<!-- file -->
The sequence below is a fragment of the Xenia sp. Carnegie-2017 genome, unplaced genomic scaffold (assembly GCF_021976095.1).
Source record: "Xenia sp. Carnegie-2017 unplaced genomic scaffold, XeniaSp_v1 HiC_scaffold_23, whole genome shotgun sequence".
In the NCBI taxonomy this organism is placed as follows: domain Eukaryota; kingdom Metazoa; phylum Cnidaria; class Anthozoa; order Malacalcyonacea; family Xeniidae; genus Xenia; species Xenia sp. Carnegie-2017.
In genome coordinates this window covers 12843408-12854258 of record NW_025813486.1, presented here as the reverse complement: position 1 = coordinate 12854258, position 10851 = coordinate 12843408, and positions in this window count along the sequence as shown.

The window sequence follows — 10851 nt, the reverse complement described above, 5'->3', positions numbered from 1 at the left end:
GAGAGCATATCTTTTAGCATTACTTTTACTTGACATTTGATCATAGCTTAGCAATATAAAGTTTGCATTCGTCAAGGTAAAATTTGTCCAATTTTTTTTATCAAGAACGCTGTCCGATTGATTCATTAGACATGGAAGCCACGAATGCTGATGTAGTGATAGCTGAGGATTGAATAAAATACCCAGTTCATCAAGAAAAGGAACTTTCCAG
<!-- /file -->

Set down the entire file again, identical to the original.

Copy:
The sequence below is a fragment of the Xenia sp. Carnegie-2017 genome, unplaced genomic scaffold (assembly GCF_021976095.1).
Source record: "Xenia sp. Carnegie-2017 unplaced genomic scaffold, XeniaSp_v1 HiC_scaffold_23, whole genome shotgun sequence".
In the NCBI taxonomy this organism is placed as follows: domain Eukaryota; kingdom Metazoa; phylum Cnidaria; class Anthozoa; order Malacalcyonacea; family Xeniidae; genus Xenia; species Xenia sp. Carnegie-2017.
In genome coordinates this window covers 12843408-12854258 of record NW_025813486.1, presented here as the reverse complement: position 1 = coordinate 12854258, position 10851 = coordinate 12843408, and positions in this window count along the sequence as shown.

The window sequence follows — 10851 nt, the reverse complement described above, 5'->3', positions numbered from 1 at the left end:
GAGAGCATATCTTTTAGCATTACTTTTACTTGACATTTGATCATAGCTTAGCAATATAAAGTTTGCATTCGTCAAGGTAAAATTTGTCCAATTTTTTTTATCAAGAACGCTGTCCGATTGATTCATTAGACATGGAAGCCACGAATGCTGATGTAGTGATAGCTGAGGATTGAATAAAATACCCAGTTCATCAAGAAAAGGAACTTTCCAG